You could, rightly, say every Christmas is special. As well as being the time we celebrate the birth of Jesus it is also, for most of us Aussies, a happy summer festive time. A time to catch-up with workmates, friends, neighbours and rellies, maybe some special lunches or dinners and, perhaps, gift giving to all or some of the above. A good time to remember to donate to our favourite charities who help those having a tough time; especially this year with many families so badly affected by bushfires and droughts. Many in my family will, again this year, eliminate family gifting, except for our primary-school grandchildren, and instead give to relief agencies, like the Salvo’s and Red Cross and a some other special-need appeals.
But this Christmas will be a poignant time for me. Last December our wonderful five children with their families made an incredible effort to meet together at a Caravan Park in northern Victoria for the whole week leading up to Christmas. Somehow, in cabins, caravans, trailers and tents we had well over thirty people together! Dorothy had been admitted to full care at a nearby Melbourne aged-care facility just a week or so before that but we arranged to for her to be with us, at the park, for that week knowing it would be our last chance to be together as a complete family. And what a good time we had! Although not without its little moments of sadness for us with Dorothy briefly tearful at unexpected times when her embattled brain was trying to understand what was happening. For the most part I think she was able to recognise and respond to some degree, and her usual happy disposition shone though! That was a ‘together time’ that can never be repeated; we all knew it and savoured the moments and they were special, happy times with each other, and with ‘Mum’.
That’s why this year will be so different; it will surely be unique in my married life. The first time in over sixty-two years that Dorothy and I haven’t been together over the Christmas period! Our children and their families are growing older (but our twins are not yet even sixty!) and this year they will be spending time with their own children and/or their in-laws or friends. That’s what happens as families grow and mature; they disperse and make the most of the annual summer holiday period. We’ll be seeing many of them at some time over the next couple of months. Of course, we grandparents are aging, too, and in this era, the ‘distance’ between us and our grandchildren and their partners keeps on widening. It isn’t just a time distance – it’s a sociological and cultural change that’s been sneaking up on us! Our grandparenting roles have changed also, because the nature and diversity of our grandchildren’s ‘young’ lives becomes more and more different to the world Dorothy and I knew, even twenty years ago! One consequence of that is that we have fewer areas of common interest and activities; the world, the technology, even our local environment, is vastly different. Our grandchildren have never known a world without computers at home, high-speed internet, multi-channel TV, easy international travel and mobile phones, and seldom have a postal letter delivered! After Dorothy and I married we were on a waiting list for a landline phone, and our street was unmade in the sixties when we built our first home, a little three-bedroom rectangular house (which still stands in North Balwyn!). I remember when I was about ten years old having the excitement of building my first ‘crystal set’, a tiny radio with headphones salvaged from somewhere and a 20-foot-long aerial my uncle helped string up, high in our backyard in Newport! We kids made toys out of matchboxes and played in the wide-open paddocks around uncle Sam’s house. And I was in awe of his horse, Dolly, stabled in the backyard, and uncle’s flash ‘Jinker’ used for local shopping to buy the things that weren’t delivered. At that age, Santa delivering by reindeer was not too hard to believe!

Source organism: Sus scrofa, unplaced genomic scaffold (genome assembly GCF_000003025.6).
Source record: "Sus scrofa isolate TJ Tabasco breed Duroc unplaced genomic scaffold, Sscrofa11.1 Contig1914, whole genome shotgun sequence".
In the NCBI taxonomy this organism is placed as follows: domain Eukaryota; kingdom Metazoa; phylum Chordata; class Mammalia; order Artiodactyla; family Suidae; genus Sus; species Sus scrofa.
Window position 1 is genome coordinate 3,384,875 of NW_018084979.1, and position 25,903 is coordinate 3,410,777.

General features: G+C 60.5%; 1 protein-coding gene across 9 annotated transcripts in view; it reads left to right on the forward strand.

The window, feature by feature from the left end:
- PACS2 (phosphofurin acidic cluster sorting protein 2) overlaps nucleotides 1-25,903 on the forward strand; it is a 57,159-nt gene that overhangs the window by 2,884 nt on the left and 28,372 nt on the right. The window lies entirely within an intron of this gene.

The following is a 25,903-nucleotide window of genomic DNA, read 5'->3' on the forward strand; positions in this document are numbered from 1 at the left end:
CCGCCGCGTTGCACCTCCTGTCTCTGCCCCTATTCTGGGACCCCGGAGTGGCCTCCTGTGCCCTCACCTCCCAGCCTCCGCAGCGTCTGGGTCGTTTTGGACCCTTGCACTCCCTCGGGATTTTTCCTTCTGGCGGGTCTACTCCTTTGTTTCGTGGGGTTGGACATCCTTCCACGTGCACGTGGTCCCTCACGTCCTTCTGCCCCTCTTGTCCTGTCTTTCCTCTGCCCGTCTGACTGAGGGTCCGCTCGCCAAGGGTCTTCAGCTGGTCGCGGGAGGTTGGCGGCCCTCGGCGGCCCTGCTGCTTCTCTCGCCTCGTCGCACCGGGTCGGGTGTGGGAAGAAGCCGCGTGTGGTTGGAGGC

They were special Christmases back then, and of course even more so later, as our children grew to adulthood, with Dorothy by my side for all those years. I’ve been spoiled and I’ve been blessed to have all those Christmas times of family and Church with baby Jesus and gifts under Christmas trees. (I can remember Santa sneaking in at midnight with presents to leave at the foot of our children’s beds, and eating the little treats left for him!). Christmas time over those sixty-two years has changed, but we remember the journey……and those that journeyed with us who are no longer here to share those memories. And thoughts of Dorothy, who shared every intimate moment along the way but at this time can only experience a single moment, here and now, are heavy in my heart. So, yes, Christmas is a special time, and a lot more special for Dorothy and me, this year. It will be special for many others, too, who have had a calamitous year and who are facing all kinds of stresses; I am ‘not the only pebble on the beach’, as I said once before!
Now, to all my readers, and especially those whose journey is ‘different’ this year’ because of health or personal struggles or fires or droughts or any other adversity, I send my heartfelt greetings with the wish that it will be a time of refreshment and reflection and, mostly, a renewal of spirit and of love.